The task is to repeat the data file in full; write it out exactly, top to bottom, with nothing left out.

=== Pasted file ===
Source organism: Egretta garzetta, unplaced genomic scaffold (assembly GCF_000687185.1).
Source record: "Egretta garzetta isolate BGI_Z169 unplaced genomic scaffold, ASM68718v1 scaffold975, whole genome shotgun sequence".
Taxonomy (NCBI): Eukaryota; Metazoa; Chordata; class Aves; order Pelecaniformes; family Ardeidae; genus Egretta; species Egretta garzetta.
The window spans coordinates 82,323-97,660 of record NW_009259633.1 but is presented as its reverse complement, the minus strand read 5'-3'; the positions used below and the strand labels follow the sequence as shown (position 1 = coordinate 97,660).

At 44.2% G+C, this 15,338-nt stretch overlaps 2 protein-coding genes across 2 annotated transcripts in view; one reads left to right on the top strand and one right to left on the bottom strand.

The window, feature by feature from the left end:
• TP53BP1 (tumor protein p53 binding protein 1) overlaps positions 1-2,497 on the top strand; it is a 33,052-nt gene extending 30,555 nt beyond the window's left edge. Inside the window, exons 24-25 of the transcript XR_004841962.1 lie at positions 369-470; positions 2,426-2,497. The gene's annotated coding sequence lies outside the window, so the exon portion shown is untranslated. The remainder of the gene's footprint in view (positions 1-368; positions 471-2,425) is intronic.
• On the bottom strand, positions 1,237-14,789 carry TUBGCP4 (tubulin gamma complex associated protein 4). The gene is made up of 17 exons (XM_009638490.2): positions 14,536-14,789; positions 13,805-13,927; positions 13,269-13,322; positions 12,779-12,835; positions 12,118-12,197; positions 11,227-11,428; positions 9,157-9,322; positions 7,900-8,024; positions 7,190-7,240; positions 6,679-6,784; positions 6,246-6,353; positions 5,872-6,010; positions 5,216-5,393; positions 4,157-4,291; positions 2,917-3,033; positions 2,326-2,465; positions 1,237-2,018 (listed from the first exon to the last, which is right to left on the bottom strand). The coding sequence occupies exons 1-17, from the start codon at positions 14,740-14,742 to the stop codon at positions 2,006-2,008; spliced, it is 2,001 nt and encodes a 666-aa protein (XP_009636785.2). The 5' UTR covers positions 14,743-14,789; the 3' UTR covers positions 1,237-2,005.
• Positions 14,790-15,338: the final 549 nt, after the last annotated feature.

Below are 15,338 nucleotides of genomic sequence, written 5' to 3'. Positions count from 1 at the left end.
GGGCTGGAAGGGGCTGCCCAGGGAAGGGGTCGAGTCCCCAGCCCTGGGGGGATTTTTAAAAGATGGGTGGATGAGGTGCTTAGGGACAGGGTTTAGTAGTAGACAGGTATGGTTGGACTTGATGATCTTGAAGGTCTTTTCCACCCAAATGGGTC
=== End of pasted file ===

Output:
Source organism: Egretta garzetta, unplaced genomic scaffold (assembly GCF_000687185.1).
Source record: "Egretta garzetta isolate BGI_Z169 unplaced genomic scaffold, ASM68718v1 scaffold975, whole genome shotgun sequence".
Taxonomy (NCBI): Eukaryota; Metazoa; Chordata; class Aves; order Pelecaniformes; family Ardeidae; genus Egretta; species Egretta garzetta.
The window spans coordinates 82,323-97,660 of record NW_009259633.1 but is presented as its reverse complement, the minus strand read 5'-3'; the positions used below and the strand labels follow the sequence as shown (position 1 = coordinate 97,660).

At 44.2% G+C, this 15,338-nt stretch overlaps 2 protein-coding genes across 2 annotated transcripts in view; one reads left to right on the top strand and one right to left on the bottom strand.

The window, feature by feature from the left end:
• TP53BP1 (tumor protein p53 binding protein 1) overlaps positions 1-2,497 on the top strand; it is a 33,052-nt gene extending 30,555 nt beyond the window's left edge. Inside the window, exons 24-25 of the transcript XR_004841962.1 lie at positions 369-470; positions 2,426-2,497. The gene's annotated coding sequence lies outside the window, so the exon portion shown is untranslated. The remainder of the gene's footprint in view (positions 1-368; positions 471-2,425) is intronic.
• On the bottom strand, positions 1,237-14,789 carry TUBGCP4 (tubulin gamma complex associated protein 4). The gene is made up of 17 exons (XM_009638490.2): positions 14,536-14,789; positions 13,805-13,927; positions 13,269-13,322; positions 12,779-12,835; positions 12,118-12,197; positions 11,227-11,428; positions 9,157-9,322; positions 7,900-8,024; positions 7,190-7,240; positions 6,679-6,784; positions 6,246-6,353; positions 5,872-6,010; positions 5,216-5,393; positions 4,157-4,291; positions 2,917-3,033; positions 2,326-2,465; positions 1,237-2,018 (listed from the first exon to the last, which is right to left on the bottom strand). The coding sequence occupies exons 1-17, from the start codon at positions 14,740-14,742 to the stop codon at positions 2,006-2,008; spliced, it is 2,001 nt and encodes a 666-aa protein (XP_009636785.2). The 5' UTR covers positions 14,743-14,789; the 3' UTR covers positions 1,237-2,005.
• Positions 14,790-15,338: the final 549 nt, after the last annotated feature.

Below are 15,338 nucleotides of genomic sequence, written 5' to 3'. Positions count from 1 at the left end.
GGGCTGGAAGGGGCTGCCCAGGGAAGGGGTCGAGTCCCCAGCCCTGGGGGGATTTTTAAAAGATGGGTGGATGAGGTGCTTAGGGACAGGGTTTAGTAGTAGACAGGTATGGTTGGACTTGATGATCTTGAAGGTCTTTTCCACCCAAATGGGTC